Chinese chip designers hope to topple Arm's Cortex-A76 with XiangShan RISC-V design

Permissively licensed, the processor's second iteration targets 2GHz at 14nm


The Institute of Computing Technology at the Chinese Academy of Sciences (ICT CAS) has showcased progress on a fully open-source processor, designed around the RISC-V architecture, which it hopes will offer competition for Arm parts at the performance end of the market.

Developed from the opening of a GitHub repository to booting Debian Linux in a matter of months, with work currently progressing on a higher-performance second iteration, XiangShan, or "Fragrant Hills", comes with bold promises as spotted by our friends at Heise. Once optimised, its creators claim, it will go toe-to-toe with Arm's top-end Cortex-A76 processor cores – and it will do so while being available under an open-source licence.

Designed with performance in mind, the first-generation XiangShan processor is an out-of-order design with an 11-stage pipeline depth, six issue width, and four memory access components, built for speed. Taped out for production at TSMC on a 28nm process node this month, the part reaches speeds of up to 1.3GHz with a benchmarked performance claimed at seven SPEC CPU 2006 points per gigahertz.

Arm-killing performance still a pipe(line)-dream

In other words, it's not quite living up to its Arm-killing hopes just yet. "The performance-to-power ratio of the [Arm Cortex-]A73 is very good, reaching a performance higher than that of the XiangShan processor under the width of the second launch [issue]," developer Yinan Xu explained, in translation, in the project's documentation. "The XiangShan is currently six [issues], so the efficiency of XiangShan is not as good as that of the [Cortex-]A73.

"Although our long-term goal in the future is to be in line with [Cortex-]A76, it is still in progress. We need down-to-earth iterative optimisation. The purpose of agile development is not to overtake a corner. The experience accumulated by Intel and Arm over the years, we also need to accumulate slowly."

Progress is definitely being made: the second-generation XiangShan processor, which the team is hoping to tape out by the end of the year, is expected to hit 2GHz on a 14nm process node and boasts a higher 10 points per gigahertz result on the SPEC CPU 2006 benchmark – though the team has not explained why it hasn't tested on the current SPEC CPU 2017 benchmark, which replaced SPEC CPU 2006 in June that year.

Free-as-in-speech a key feature

The key differentiator between XiangShan and Arm isn't performance, however, but in the licensing. The processor's design, written in the Chisel hardware description language (HDL) for its claimed efficiency improvements over rival HDL Verilog, is published under the Mulan Permissive Software Licence 2 (MulanPSL2) – a local equivalent to the Apache 2.0 licence.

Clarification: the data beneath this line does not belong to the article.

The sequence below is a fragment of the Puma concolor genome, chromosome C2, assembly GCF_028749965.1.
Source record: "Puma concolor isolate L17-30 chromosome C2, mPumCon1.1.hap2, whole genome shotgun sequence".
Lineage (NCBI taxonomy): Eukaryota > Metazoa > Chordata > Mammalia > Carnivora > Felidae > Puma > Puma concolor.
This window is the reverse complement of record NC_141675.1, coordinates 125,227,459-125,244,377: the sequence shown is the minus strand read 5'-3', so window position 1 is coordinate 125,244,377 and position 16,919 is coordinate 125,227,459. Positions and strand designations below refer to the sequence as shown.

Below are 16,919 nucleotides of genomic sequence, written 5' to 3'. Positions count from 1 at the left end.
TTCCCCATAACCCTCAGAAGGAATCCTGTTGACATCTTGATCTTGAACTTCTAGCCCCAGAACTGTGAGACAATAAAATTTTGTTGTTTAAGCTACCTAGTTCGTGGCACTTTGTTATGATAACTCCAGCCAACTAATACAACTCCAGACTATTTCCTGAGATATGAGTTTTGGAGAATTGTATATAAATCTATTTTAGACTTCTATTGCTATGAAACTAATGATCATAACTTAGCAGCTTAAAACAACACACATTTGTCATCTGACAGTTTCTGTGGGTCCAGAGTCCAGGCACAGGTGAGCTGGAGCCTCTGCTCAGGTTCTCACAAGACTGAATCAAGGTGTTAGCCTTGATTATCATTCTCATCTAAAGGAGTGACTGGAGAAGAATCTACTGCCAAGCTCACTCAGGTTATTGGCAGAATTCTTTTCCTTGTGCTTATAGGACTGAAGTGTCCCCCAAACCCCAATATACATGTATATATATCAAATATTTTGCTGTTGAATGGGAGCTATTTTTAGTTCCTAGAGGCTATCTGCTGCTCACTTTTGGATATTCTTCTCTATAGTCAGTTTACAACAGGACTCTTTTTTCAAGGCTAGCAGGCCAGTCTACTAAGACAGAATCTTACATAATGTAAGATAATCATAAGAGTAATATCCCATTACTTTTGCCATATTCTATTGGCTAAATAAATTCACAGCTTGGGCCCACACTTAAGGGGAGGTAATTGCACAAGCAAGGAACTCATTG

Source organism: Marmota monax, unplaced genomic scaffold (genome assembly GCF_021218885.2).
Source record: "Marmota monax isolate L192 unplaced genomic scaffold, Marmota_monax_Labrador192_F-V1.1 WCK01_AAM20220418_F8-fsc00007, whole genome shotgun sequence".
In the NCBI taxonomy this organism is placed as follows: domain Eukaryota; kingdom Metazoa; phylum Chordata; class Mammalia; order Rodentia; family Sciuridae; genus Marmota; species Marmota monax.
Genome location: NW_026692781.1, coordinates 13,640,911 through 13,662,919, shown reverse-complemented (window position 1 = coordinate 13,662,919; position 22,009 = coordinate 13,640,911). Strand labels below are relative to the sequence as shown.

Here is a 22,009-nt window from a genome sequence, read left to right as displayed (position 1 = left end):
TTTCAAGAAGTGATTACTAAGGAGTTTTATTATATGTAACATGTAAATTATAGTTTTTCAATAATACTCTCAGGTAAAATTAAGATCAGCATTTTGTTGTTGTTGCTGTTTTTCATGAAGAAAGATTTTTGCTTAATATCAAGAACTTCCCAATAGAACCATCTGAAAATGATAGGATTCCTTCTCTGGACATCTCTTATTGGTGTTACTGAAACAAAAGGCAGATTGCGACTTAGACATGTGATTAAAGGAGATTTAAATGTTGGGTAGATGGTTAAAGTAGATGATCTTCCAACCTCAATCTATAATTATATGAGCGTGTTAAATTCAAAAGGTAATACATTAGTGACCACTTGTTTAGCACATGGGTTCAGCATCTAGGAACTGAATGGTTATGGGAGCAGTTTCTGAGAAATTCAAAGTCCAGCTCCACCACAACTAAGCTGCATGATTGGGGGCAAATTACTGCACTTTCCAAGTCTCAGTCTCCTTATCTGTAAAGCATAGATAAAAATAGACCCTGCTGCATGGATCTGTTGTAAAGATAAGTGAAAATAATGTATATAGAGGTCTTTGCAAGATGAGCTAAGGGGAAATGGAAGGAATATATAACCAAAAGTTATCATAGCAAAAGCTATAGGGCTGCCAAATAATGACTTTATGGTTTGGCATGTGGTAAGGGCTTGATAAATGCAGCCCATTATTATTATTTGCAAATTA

As a result, it's possible to take XiangShan and mess with it to your heart's content – anything from experimenting with your own modifications and extensions to producing and selling physical chips. Thus far the team hasn't confirmed plans for its own commercialisation efforts but is in partnership with the Beijing Microcore Corporation, which has been named as "the first company to jointly develop with XiangShan."

While Bao Yungang, executive director of the Research Centre of Advanced Computer Systems at ICT CAS and colleagues may be targeting Arm's top-end parts on the performance side, they're not above borrowing a trick from Intel. Each generation of XiangShan microarchitecture is named after a lake, just as Intel names each generation of its own processors' microarchitecture.

The first microarchitecture is dubbed Yanqi Lake (Yanqihu), where some of the students working on the project spent a year; the second is Nanhu Lake (Nanhu), in honour of the 100th year of the Chinese Communist Party (CCP), which was reportedly founded aboard a boat on the lake.

Let's all meet up in the year 2051

"We have a hope that XiangShan can survive for 30 years," Bao claimed, in translation, in a recent presentation on the project. "We have an agreement to get together again in 30 years, and then see what XiangShan will become. However, to realise this desire, there are still many problems and challenges that need to be resolved."

Key among those challenges: scaling the development team up considerably. "The agile design process and platform [we] previously built supports a development team of more than 20 people, which is far from enough," Bao noted. "What we need to consider now is how to build a set of open source, open, and standardised open processes that can support the development of an open source community of 2,000 people."

The XiangShan source code, released under the permissive MulanPSL2 licence, is on GitHub; Bao's presentation on the topic has been published to Zhihu.com.

"The XiangShan project excellently demonstrates the power of an open source instruction set," RISC-V and FOSSi Foundation director Stefan Wallentowitz told The Register.

"RISC-V is an excellent candidate to start university and general R&D projects on computer architecture. Running such a project with many students as an open source project up to the point where it gets commercially interesting is an amazing validation of the power of free and open source silicon." ®

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